The next posts pick up my travels about Italy and France in mid and late May.  This first passage is cliche romantic hogwash, and the serious reader is advised to skip it.  I’ve included it only as a pale grasping to quickly and inadequately portray the wonder and texture of Western Europe for an american kid.  Any drops of originality or interest most likely lie in the second post, which picks up in France.

In any case: Later, after my un-sought, un-actualized crush-of-a-moment: my naive introduction to the old world, with its tender sunset on that lakeside town; had passed into the distant and hazy recollection of a Purple Land; after I had sliced southwards through the soft gold of a Tuscan spring, and ventured into that Grand Eternal Capital, where for a few nights my loneliness and heartache and exilehood were eased with bacchustry and pagan worship beneath the Coliseum, above the Vatican, in cahoots with my bosom bud, my living mate of this past year, Alexander Stephens; after I had made my way back north, moving slowly from village to village along the great spiny coast of that sea which has bourne a thousand heros, men on their way to death and glory, and heriones too (oh Dido, et dux femina facti!); and after I too had baptised myself in that oh! mighty sea and walked for long days in the wildflowers above it, and slept through the night on its sands, and gone hungry, with only the crackers of a kind clerk for sustinence, but revitalized again by the rhythm of the waves of that great Mar, beating against that ancient land of poetry; and, finally, crossing the border to that other land of poetry, of lost wars and revolutions and the Great Napoleon, I collapsed in Nice, which is no longer the Rivieria of Fitzgerald, and is sleezy and glitzy and saddened me, pining for the firefly nights of Italy.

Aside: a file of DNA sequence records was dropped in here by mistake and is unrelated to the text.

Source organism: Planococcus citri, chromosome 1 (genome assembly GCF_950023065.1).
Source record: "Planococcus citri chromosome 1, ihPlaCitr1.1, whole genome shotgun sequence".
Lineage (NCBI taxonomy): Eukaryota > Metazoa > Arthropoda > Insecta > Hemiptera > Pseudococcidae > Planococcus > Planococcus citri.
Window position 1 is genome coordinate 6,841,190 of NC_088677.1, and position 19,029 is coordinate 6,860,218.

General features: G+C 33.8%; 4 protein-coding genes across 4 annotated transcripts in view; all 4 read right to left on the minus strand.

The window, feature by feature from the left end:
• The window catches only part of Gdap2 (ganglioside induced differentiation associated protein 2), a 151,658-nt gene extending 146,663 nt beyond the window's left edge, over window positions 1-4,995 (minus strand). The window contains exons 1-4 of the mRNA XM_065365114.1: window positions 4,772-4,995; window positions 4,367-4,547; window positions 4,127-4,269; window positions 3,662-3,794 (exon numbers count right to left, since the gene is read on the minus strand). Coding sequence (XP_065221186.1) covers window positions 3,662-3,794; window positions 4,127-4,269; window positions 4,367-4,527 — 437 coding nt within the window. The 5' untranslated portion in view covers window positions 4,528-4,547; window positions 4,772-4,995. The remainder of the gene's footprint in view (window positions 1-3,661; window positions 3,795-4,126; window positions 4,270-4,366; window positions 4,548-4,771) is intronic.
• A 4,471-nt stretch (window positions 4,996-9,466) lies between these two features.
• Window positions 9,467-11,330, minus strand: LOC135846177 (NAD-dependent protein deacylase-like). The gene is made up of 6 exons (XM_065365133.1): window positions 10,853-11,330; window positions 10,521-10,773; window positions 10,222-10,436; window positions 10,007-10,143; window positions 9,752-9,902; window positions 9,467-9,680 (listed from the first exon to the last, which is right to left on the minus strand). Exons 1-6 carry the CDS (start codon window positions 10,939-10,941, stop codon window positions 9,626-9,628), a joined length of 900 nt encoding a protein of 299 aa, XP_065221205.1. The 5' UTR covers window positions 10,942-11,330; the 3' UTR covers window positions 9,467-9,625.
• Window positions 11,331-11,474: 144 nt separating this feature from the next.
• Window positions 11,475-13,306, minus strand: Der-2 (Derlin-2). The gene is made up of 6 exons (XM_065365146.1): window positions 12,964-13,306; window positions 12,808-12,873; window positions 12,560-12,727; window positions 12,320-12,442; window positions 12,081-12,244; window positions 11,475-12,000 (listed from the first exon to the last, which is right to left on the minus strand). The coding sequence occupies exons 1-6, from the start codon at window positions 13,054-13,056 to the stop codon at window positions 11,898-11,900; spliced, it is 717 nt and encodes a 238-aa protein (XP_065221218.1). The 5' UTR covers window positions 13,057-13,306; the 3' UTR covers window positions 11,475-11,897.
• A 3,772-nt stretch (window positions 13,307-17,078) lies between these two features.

And so, the next morning, awakening late, I decided I had already had enough of the casinos and sex shops and felt it was time to head north; Paris was calling me, and my friends, Tripp Gobble and Adam Sherwood, well, they called too.

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